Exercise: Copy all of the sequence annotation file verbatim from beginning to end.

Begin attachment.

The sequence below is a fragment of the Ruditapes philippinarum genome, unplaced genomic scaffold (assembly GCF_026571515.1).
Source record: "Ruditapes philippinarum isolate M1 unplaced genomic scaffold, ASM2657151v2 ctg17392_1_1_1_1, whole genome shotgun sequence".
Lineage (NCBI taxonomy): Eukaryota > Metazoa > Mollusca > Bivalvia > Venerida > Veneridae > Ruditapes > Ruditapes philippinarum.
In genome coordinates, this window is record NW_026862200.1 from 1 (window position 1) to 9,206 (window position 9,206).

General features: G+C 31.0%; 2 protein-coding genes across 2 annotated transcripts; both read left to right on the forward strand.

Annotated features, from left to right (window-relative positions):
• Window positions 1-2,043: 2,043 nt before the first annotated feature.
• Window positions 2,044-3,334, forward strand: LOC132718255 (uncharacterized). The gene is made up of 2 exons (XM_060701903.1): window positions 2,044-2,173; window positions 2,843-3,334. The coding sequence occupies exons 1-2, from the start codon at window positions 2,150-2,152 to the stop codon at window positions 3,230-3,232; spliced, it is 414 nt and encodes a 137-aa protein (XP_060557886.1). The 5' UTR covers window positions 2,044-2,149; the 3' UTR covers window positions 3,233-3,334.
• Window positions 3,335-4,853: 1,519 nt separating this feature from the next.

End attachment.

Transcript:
The sequence below is a fragment of the Ruditapes philippinarum genome, unplaced genomic scaffold (assembly GCF_026571515.1).
Source record: "Ruditapes philippinarum isolate M1 unplaced genomic scaffold, ASM2657151v2 ctg17392_1_1_1_1, whole genome shotgun sequence".
Lineage (NCBI taxonomy): Eukaryota > Metazoa > Mollusca > Bivalvia > Venerida > Veneridae > Ruditapes > Ruditapes philippinarum.
In genome coordinates, this window is record NW_026862200.1 from 1 (window position 1) to 9,206 (window position 9,206).

General features: G+C 31.0%; 2 protein-coding genes across 2 annotated transcripts; both read left to right on the forward strand.

Annotated features, from left to right (window-relative positions):
• Window positions 1-2,043: 2,043 nt before the first annotated feature.
• Window positions 2,044-3,334, forward strand: LOC132718255 (uncharacterized). The gene is made up of 2 exons (XM_060701903.1): window positions 2,044-2,173; window positions 2,843-3,334. The coding sequence occupies exons 1-2, from the start codon at window positions 2,150-2,152 to the stop codon at window positions 3,230-3,232; spliced, it is 414 nt and encodes a 137-aa protein (XP_060557886.1). The 5' UTR covers window positions 2,044-2,149; the 3' UTR covers window positions 3,233-3,334.
• Window positions 3,335-4,853: 1,519 nt separating this feature from the next.